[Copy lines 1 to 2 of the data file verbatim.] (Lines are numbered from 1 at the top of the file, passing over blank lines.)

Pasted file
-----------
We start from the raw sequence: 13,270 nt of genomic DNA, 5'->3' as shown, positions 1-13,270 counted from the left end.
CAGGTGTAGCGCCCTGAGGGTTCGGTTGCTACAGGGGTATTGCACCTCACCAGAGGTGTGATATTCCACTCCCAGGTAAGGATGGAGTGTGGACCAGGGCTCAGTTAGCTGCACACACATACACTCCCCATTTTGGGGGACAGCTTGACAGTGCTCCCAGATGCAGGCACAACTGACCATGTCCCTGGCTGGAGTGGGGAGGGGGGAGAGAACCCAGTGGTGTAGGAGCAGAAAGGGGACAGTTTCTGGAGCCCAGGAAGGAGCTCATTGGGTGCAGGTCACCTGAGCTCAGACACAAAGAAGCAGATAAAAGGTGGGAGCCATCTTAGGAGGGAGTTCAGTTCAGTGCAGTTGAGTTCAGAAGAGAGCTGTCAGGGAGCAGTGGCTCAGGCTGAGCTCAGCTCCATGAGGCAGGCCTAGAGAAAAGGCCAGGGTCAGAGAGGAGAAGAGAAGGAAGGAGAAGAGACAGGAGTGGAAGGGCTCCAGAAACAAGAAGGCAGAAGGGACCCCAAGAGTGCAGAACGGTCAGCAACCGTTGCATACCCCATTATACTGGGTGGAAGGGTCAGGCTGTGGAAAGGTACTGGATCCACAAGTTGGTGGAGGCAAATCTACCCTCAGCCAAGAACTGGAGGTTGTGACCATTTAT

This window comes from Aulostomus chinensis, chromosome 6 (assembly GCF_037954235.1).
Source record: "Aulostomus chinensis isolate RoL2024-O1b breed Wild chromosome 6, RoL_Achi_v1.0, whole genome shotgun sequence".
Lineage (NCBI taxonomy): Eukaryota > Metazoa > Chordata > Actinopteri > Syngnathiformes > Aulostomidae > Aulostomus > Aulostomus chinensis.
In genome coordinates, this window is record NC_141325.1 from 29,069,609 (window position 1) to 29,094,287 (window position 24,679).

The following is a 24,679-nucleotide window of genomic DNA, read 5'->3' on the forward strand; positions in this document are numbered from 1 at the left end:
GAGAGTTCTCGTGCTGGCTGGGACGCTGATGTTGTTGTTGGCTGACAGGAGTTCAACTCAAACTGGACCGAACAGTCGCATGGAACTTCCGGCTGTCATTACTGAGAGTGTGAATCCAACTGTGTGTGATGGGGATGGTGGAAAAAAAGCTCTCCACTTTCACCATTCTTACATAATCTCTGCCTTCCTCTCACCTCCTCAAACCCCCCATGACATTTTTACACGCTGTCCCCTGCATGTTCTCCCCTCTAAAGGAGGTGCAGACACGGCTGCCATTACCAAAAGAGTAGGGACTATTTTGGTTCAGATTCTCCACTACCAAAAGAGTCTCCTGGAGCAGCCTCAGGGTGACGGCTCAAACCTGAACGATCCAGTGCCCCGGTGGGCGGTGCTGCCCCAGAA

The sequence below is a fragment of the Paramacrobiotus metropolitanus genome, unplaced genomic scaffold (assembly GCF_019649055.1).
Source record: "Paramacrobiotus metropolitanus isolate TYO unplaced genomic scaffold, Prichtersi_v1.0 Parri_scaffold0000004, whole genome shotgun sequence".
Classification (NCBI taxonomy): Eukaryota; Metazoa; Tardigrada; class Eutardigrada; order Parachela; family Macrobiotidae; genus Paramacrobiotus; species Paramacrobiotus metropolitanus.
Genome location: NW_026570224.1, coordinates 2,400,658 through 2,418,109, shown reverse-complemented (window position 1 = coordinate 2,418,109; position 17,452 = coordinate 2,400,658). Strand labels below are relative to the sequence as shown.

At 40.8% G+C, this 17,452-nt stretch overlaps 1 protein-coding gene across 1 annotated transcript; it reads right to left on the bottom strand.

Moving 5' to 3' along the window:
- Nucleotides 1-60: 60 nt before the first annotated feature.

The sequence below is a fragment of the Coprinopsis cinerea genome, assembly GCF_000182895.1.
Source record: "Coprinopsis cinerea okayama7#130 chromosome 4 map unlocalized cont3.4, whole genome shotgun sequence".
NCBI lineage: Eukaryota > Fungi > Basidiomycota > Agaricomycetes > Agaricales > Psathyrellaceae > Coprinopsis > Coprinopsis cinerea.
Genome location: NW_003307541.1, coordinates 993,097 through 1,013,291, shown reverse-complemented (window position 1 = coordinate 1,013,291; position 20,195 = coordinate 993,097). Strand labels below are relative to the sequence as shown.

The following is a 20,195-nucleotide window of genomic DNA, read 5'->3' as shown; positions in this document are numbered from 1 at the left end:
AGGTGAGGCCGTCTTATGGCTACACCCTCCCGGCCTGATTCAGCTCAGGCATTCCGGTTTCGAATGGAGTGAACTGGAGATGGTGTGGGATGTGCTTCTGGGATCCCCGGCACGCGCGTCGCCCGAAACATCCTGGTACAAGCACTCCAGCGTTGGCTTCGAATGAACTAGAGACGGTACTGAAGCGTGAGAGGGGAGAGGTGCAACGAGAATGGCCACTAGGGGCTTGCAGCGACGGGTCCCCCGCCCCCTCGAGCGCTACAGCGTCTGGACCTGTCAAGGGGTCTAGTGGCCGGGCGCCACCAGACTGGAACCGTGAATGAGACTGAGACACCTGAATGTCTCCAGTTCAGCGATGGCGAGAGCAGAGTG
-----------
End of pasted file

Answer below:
We start from the raw sequence: 13,270 nt of genomic DNA, 5'->3' as shown, positions 1-13,270 counted from the left end.
CAGGTGTAGCGCCCTGAGGGTTCGGTTGCTACAGGGGTATTGCACCTCACCAGAGGTGTGATATTCCACTCCCAGGTAAGGATGGAGTGTGGACCAGGGCTCAGTTAGCTGCACACACATACACTCCCCATTTTGGGGGACAGCTTGACAGTGCTCCCAGATGCAGGCACAACTGACCATGTCCCTGGCTGGAGTGGGGAGGGGGGAGAGAACCCAGTGGTGTAGGAGCAGAAAGGGGACAGTTTCTGGAGCCCAGGAAGGAGCTCATTGGGTGCAGGTCACCTGAGCTCAGACACAAAGAAGCAGATAAAAGGTGGGAGCCATCTTAGGAGGGAGTTCAGTTCAGTGCAGTTGAGTTCAGAAGAGAGCTGTCAGGGAGCAGTGGCTCAGGCTGAGCTCAGCTCCATGAGGCAGGCCTAGAGAAAAGGCCAGGGTCAGAGAGGAGAAGAGAAGGAAGGAGAAGAGACAGGAGTGGAAGGGCTCCAGAAACAAGAAGGCAGAAGGGACCCCAAGAGTGCAGAACGGTCAGCAACCGTTGCATACCCCATTATACTGGGTGGAAGGGTCAGGCTGTGGAAAGGTACTGGATCCACAAGTTGGTGGAGGCAAATCTACCCTCAGCCAAGAACTGGAGGTTGTGACCATTTAT